Every city has spring rituals.  Chicago will be mobbed by tourists from all over the world in the summer months.  There is much to be done to prepare for the onslaught and make the city look its best. I'm accustomed to visiting in April and early May when the landscaping crews are doing their thing.  Crews are pressure washing the sidewalks and scraping up old gum.  If you look up, you'll see swing stages as skyscrapers are cleaned and maintained.

As I walked along Michigan Avenue last week, I saw something new:  a fleet of Chicago's finest preparing for high season bike patrols.
Those are tulips in the island between the Wrigley and Tribune buildings.  Chicago had a really mild winter.
While I've seen a few officers on scooters and horses, most get around the Magnificent Mile on foot or on bike.  Of course, they need conditioning and training.
Only a tourist or photographer would even notice a pack of police on mountain bikes.  The average urban dweller prides himself/herself on staying focused.
Taken with a Panasonic NEX-3 with the kit lens.
Off they go!  I'm pretty sure their next stop would have been Millennium Park.  I'll be back in Chicago for a trade association meeting in a few weeks.  We'll see what shows up in front of my wandering camera.


Monday, April 16, 2012

Nelson-Atkins World's Fairs Exhibit Opening

Margo would love a visit at Meet Margo: The Gold Royal with Star(let) Power

Entertainment for the evening.  Sadly, there was a conspicuous lack of mimes.

Photography is not allowed in the exhibit due to the number of pieces on loan from other galleries and private collections.  Visit the website for more:

This is a major exhibit with many special programs and educational tie ins through its run.  Skim the website and you'll get a good idea of the treasures that await.  Our favorite part was the transition from Art Nouveau  to Art Deco.  Margo's designer, Henry Dreyfuss, even built a model city, "The Democracity", for the 1939 New York World's Fair.

In keeping with the tradition of the World's Fairs, the Nelson-Atkins decided to house a temporary structure showcasing technology and design.  After an open competition, the Sun Pavilion was born.  It lives on the lawn just past the sculpture garden.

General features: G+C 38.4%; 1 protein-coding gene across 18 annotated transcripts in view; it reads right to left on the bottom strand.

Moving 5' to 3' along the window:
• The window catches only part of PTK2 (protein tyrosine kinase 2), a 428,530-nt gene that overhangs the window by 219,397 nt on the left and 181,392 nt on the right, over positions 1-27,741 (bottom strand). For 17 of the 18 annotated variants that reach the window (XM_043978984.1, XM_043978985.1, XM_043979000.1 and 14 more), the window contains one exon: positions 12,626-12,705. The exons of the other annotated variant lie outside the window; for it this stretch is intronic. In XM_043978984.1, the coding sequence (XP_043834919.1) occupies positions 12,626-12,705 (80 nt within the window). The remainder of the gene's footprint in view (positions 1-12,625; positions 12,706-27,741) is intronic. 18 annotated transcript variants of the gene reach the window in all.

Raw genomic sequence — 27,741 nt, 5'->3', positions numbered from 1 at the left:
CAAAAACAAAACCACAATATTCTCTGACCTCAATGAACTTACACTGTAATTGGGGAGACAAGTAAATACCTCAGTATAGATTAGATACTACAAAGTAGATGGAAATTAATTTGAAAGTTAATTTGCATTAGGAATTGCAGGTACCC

The structure is comprised of reused scaffold support parts and old cargo containers.  It is interactive.  Visitors can donate various bits of debris which artists will turn into new art.  The solar panel array is functional and connected to a power management system so visitors can learn about the mechanics of taking DC and making it into AC.

Here is the official description from the museum website:
In conjunction with Inventing the Modern World: Decorative Arts at the World’s Fairs, 1851–1939, The Nelson-Atkins Museum of Art is proud to present the Sun Pavilion. World’s fairs were the most important vehicle for debuting technological and stylistic advancements for functional objects and the pavilions that housed them. The Sun Pavilion is a temporary structure keeping with these important themes. The design and construction team for the Sun Pavilion includes Generator Studio, Tm Gratkowski, Brightergy LLC, Thornton Tomasetti, BC Engineers and Prosser Wilbert Construction. The Sun Pavilion will be a sophisticated and visually compelling mixture of architecture, design, and technology. The open and fragmented array of solar panels, scaffolding and interior spaces will create an exterior connection to the featured exhibition in the Bloch Building and provide interactive experiences on the museum campus. Visitors of all ages will experience progressive principles of contemporary design and technology in this exciting new space. 

gingercat making electricity.
 You can learn more about building the interactive portions from the designers.
 And here is the power output for the day:
Architectural Record story

I hope you can make it to the exhibit!  The pedicab driver is lonely.

Saturday, April 14, 2012

A Craiglist Bargain Typewriter

Quick!  Someone grab this $100 bargain machine before it goes on ebay!  It has a unique wide carriage, glass top keys and the oxidation is thrown in at no extra charge.  Writing the next Great American Novel?  This can be your muse!

I just returned from an extremely busy conference week in Chicago.  I have many new photos on the camera that need to be imported and was contemplating my next entry.  Finding this gem just made my life easier.  The Amazing $100 Typewriter

Saturday, April 7, 2012

Meet Margo: The Gold Royal with Star(let) Power

"Give us that, Deagol my love."
"Because it's my birthday, and I wants it."

Thus began Smeogol's slow descent into madness.  Fortunately, I didn't need to drown anyone or scale Mount Doom to acquire the Precious now known as Margo.  But I had a birthday, and I wanted a gold plated Royal.